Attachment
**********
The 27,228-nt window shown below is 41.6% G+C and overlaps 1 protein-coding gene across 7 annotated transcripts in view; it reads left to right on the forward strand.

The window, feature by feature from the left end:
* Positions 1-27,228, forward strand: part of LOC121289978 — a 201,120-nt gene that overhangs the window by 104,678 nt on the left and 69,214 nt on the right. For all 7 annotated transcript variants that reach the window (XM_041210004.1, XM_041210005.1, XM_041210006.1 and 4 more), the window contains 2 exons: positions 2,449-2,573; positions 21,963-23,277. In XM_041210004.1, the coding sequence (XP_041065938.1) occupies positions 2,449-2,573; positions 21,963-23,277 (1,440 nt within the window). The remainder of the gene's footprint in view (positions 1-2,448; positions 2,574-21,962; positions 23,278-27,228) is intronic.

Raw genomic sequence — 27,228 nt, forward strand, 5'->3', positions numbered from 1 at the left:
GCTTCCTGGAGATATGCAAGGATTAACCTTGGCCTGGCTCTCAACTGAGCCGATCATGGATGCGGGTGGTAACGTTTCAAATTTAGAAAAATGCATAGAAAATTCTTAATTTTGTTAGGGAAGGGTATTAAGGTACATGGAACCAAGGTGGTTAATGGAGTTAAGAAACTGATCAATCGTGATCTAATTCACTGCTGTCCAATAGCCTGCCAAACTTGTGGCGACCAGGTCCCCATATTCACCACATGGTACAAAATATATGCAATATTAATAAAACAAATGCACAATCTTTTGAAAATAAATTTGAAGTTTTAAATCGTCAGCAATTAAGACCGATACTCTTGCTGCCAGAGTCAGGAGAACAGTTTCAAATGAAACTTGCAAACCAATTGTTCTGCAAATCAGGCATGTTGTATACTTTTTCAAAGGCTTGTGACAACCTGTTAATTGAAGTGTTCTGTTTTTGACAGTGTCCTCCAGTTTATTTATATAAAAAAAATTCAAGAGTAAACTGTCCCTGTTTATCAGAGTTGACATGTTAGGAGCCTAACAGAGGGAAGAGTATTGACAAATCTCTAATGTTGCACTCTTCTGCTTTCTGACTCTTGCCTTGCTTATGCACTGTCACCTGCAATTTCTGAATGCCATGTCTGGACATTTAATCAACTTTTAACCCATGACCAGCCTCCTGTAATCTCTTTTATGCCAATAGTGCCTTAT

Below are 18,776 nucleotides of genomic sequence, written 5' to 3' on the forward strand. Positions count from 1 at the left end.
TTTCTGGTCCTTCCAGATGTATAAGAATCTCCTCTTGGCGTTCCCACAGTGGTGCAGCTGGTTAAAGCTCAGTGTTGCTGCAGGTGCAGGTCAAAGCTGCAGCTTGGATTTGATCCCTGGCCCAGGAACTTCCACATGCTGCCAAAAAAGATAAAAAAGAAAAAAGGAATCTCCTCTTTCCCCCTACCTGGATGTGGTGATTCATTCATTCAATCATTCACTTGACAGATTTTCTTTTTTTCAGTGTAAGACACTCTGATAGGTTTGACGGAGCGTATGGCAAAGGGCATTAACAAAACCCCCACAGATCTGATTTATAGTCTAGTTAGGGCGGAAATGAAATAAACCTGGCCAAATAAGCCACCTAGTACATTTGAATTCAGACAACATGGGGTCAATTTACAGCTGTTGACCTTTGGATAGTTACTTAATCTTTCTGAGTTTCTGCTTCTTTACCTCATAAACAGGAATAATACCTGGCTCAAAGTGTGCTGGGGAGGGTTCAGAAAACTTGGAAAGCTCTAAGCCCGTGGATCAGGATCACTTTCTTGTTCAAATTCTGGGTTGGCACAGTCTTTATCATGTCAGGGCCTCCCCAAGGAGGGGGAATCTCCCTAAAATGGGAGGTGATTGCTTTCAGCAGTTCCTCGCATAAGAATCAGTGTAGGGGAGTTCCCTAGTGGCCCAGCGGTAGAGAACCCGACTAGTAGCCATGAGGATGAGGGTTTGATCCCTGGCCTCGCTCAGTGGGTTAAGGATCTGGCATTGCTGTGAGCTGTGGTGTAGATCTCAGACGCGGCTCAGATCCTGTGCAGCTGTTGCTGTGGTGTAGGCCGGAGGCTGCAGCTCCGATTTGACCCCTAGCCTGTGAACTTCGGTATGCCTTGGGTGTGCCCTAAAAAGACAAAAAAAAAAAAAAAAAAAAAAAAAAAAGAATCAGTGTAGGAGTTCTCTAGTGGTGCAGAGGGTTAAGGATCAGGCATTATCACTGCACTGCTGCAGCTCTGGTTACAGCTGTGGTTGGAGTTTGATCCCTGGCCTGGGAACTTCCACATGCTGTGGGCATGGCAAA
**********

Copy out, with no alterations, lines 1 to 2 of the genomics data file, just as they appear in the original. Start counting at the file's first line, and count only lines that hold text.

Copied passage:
The 27,228-nt window shown below is 41.6% G+C and overlaps 1 protein-coding gene across 7 annotated transcripts in view; it reads left to right on the forward strand.

The window, feature by feature from the left end: